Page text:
IL Passes Civics Bill, still needs timeline for implementation

Below is a lengthier version of a blogpost written for Mikva Challenge.  The signed Act now has a trailer bill to define a timeline for implementation.

Adam

Towards the end of August Illinois Governor Bruce Rauner signed into Law a requirement for all high school graduates to have equal access to high quality civics courses starting in school year 2016-17.  The law defines high quality as a “one semester course” that teaches the “skills, knowledge, and attitudes” need to become “competent and responsible citizens” in the 21st century.  The Illinois CivicsRequirement inherently recognizes that Civics must be an active learning process calling for “simulations, service learning,” and opportunities for youth voice and empowerment.

The urgency for the law is apparent: only 49% of Illinoisans voted in the most recent Gubernatorial election, and only 31% of the votes came from Millenials (18-35 yr olds.)  Even beyond voting, there is a general feeling of in-efficacy and non-agency in government and politics.  When I ask students who have never taken a civics course if they want to vote, volunteer, or debate issues in their community, I often get a response similar to “Why should I vote/care, nothing will change anyway.”   However, across the board those numbers jump when young people have a chance to participate in action civicsand service learning in the school setting.  So much so that in the March 2014 Gubernatorial Primaries -which traditionally records low voter turnout- new voters (17 & 18) out-voted their parents across the state!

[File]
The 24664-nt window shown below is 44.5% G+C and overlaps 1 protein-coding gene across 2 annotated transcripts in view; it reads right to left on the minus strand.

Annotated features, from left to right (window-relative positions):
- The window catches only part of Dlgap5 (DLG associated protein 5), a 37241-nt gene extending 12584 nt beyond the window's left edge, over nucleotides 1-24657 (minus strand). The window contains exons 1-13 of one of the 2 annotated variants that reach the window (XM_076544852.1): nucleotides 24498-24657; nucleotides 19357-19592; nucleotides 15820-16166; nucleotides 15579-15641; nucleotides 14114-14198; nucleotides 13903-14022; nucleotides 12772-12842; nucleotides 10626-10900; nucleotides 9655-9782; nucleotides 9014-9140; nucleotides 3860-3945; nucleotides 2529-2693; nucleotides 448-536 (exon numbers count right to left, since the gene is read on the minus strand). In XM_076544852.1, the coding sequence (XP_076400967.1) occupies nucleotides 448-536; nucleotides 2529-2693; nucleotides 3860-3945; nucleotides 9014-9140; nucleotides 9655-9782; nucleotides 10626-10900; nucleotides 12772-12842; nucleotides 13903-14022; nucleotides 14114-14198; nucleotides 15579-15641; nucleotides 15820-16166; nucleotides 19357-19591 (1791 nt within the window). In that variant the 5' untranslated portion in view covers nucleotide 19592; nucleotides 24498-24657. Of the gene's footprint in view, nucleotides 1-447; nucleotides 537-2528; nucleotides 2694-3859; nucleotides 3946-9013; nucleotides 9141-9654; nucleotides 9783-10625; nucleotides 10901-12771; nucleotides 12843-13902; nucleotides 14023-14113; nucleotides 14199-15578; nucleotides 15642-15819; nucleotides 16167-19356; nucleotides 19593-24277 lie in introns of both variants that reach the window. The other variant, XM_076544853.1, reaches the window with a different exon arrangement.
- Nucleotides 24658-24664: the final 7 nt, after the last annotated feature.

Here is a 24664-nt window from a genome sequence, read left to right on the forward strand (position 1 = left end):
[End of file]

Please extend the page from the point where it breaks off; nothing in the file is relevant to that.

To use the Table metaphor, if we want to ask young people to sit at the table with us, we have to show them how dinner is better when they’re in attendance. Or as my colleague says, “Democracy is reserved for those who show up.”  If we as a society believe school really is for everyone, than civics – like drivers ed, health, or math- should be required, and particularly so in a time of heightened racial and economic discord when citizens across the United States feel like we couldn’t be farther from the opposite ends of the table on our issues. Action Civics in the classroom can provide a safe space for young people to explore issues that matter to them, and engage in democratic methods to impact society.
Unlike other states such as Arizona, which have recently reduced Civics to another high stakes test, the classroom teachers who aided in design of the bill language purposefully omitted a testing component because of the recognition that Action Civics cannot engage young people via only pencil and paper.  While some believe that might take away the teeth what some call this “Civics Mandate” I believe it instead provides classroom educators the autonomy to generate engaging, meaningful lessons that are responsive to the needs of each student and school community in Illinois.